Mon. Jul 15th, 2024

UPC barcodes can increase the productivity and profitability of small enterprises. These codes can speed up checkout times, facilitate better inventory tracking and administration, enable you to track products more easily, and provide insightful sales statistics. UPC barcodes are probably going to be necessary at some point for the majority of companies that produce or market tangible products.

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What is the meaning of UPC?

Often called a barcode, UPC stands for Universal Product Code.

A UPC barcode label: what is it?

Scannable symbols called UPC barcodes hold information about a product or item, like its size, flavor, or color. The barcode and a number that is usually 12 digits long are the two components of a UPC label. The Global Trade Item Number, or GTIN, is the name given to the UPC number.

The barcode’s lines and spaces include the GTIN. The product’s maker is indicated by the first six digits.

Each product variety needs its own UPC. Depending on the kinds of data they store, UPC barcodes can perform a variety of functions. Distinct UPCs may be necessary for various package sizes, colors, and sizes.

UPC Types

For goods sold at a retail point of sale, the UPC-A is the most widely used type of UPC code. The majority of products have these scannable barcodes. However, there are a number of additional UPC code formats, including:

GS1 DataBar barcodes: These barcodes are typically found on vegetables, coupons, and fresh goods; they are aesthetically much smaller and frequently carry extra information like expiration dates.

ITF-14 barcodes: These barcodes are commonly found on boxes and other items that are used to identify cartons, pallets, and cases in warehouses and distribution facilities.

GS1-128 barcodes: These barcodes have a GTIN along with additional product details, including an expiration date.

QR codes: These two-dimensional designs serve as barcodes that connect to product information on the internet. Customers use their phones to scan them.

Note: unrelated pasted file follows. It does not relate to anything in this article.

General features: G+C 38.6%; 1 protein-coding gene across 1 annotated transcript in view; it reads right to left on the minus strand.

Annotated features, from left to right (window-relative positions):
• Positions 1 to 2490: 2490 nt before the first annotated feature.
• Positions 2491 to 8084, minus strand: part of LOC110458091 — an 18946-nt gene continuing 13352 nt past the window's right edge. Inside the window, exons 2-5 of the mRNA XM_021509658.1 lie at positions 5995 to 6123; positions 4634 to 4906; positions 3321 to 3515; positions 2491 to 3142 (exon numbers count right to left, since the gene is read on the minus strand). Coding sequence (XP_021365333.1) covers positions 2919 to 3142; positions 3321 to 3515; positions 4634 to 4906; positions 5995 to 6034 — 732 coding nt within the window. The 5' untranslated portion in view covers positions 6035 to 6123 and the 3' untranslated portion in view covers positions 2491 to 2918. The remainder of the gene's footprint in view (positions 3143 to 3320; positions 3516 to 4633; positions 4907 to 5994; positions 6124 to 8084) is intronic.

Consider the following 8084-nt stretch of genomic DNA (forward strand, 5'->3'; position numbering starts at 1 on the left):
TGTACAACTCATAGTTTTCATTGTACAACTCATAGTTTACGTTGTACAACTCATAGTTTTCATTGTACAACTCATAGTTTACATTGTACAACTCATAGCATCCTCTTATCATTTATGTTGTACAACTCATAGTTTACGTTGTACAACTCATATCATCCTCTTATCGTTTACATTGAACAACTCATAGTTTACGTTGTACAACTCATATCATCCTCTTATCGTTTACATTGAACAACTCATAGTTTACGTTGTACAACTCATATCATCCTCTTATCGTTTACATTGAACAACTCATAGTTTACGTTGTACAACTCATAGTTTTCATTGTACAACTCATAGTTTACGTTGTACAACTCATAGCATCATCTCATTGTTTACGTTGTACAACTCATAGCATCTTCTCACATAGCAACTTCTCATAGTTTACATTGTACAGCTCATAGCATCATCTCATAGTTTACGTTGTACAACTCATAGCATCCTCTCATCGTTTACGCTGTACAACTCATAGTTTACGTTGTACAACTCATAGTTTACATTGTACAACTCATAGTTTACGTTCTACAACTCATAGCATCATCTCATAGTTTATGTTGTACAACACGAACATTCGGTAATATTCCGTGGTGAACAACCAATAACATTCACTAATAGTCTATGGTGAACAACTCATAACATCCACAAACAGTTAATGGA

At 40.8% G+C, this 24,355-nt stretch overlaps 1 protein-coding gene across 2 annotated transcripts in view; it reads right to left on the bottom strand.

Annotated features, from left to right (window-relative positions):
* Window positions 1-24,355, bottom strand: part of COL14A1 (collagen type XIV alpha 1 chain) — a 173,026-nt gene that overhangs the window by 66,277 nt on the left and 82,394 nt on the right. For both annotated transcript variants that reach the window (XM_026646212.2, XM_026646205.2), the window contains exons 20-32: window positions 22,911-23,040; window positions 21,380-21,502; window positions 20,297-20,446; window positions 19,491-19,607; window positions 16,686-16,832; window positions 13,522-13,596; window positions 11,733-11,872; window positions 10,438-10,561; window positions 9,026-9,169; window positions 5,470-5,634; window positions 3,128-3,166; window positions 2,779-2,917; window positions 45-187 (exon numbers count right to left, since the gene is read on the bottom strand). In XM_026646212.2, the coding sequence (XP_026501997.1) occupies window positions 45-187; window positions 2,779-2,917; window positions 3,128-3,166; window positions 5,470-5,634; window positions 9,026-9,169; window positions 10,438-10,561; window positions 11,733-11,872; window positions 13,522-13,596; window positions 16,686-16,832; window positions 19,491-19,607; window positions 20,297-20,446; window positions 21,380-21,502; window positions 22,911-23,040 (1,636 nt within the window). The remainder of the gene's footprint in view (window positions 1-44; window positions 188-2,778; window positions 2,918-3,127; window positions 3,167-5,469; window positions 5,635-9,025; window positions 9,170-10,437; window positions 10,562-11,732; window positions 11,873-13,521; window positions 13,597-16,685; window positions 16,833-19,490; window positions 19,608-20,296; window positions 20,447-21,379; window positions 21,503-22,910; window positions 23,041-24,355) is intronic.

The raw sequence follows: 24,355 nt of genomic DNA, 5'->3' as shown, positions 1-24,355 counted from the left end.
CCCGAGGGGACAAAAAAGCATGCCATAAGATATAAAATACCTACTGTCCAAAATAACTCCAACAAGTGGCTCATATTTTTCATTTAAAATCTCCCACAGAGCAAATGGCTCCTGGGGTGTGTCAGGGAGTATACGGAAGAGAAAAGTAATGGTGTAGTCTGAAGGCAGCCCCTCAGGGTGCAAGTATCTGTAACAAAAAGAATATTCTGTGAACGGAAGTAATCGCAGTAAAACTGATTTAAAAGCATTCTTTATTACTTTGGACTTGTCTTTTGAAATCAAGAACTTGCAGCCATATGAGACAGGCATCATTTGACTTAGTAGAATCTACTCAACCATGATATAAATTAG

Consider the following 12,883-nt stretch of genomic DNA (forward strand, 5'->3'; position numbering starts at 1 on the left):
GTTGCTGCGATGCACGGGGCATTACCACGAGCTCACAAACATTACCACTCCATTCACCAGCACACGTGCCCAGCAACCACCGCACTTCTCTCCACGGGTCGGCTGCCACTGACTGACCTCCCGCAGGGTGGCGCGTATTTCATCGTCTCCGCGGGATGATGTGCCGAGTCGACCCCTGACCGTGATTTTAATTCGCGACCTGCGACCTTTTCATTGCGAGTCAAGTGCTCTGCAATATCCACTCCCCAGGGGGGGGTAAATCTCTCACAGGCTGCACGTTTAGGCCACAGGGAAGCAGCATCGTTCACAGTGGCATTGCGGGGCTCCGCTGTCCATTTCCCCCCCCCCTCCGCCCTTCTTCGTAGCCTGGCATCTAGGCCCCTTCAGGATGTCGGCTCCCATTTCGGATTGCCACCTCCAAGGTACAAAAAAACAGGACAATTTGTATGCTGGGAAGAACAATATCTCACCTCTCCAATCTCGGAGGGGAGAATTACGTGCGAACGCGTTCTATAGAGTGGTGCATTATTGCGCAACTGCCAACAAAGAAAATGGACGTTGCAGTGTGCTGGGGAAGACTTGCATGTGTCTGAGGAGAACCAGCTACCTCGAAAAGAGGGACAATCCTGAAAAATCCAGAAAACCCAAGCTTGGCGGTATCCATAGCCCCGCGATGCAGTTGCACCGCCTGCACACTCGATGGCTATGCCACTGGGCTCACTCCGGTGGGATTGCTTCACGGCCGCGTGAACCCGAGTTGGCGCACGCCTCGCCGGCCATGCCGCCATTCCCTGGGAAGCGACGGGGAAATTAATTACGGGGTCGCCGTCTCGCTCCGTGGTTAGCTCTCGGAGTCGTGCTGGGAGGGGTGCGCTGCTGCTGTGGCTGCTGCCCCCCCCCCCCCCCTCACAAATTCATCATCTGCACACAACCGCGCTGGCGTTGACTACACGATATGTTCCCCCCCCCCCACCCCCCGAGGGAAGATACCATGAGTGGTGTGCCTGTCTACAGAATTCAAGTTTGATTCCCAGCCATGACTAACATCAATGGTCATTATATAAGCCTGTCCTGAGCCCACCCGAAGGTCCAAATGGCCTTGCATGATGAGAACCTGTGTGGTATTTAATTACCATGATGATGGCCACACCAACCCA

How to Obtain a UPC

Ascertain the required number of barcodes. For every kind and variety of goods, you will require a UPC. For instance, nine barcodes are required for a package of cookies that comes in three box sizes (10-count, 20-count, and 30-count) and three flavors (vanilla, chocolate, and strawberry). There would be 27 UPC barcodes if the cookies were to additionally come in three different shapes.

Decide where you want to buy UPCs. The nonprofit group GS1, situated in New Jersey, establishes and oversees the information standards that are incorporated into UPC codes. Companies can buy UPCs from other barcode suppliers or from GS1. Make sure that other retailers will accept third-party barcodes on their sales platforms if you sell your products to or via them.

Cover any relevant fees. The cost is determined by the supplier and the quantity of barcodes required. A UPC provider may impose an upfront price and recurring fees on a yearly or recurrent basis after that. For instance, if you bought 27 UPC codes from GS1 for your cookie business, you would first have to pay $750 for both the codes and your GS1 membership, and then you would have to pay $150 a year to renew both.

Get your UPC codes. Usually, the provider’s website will allow you to view and download each barcode, which you can then print on labels, packaging, and other required materials.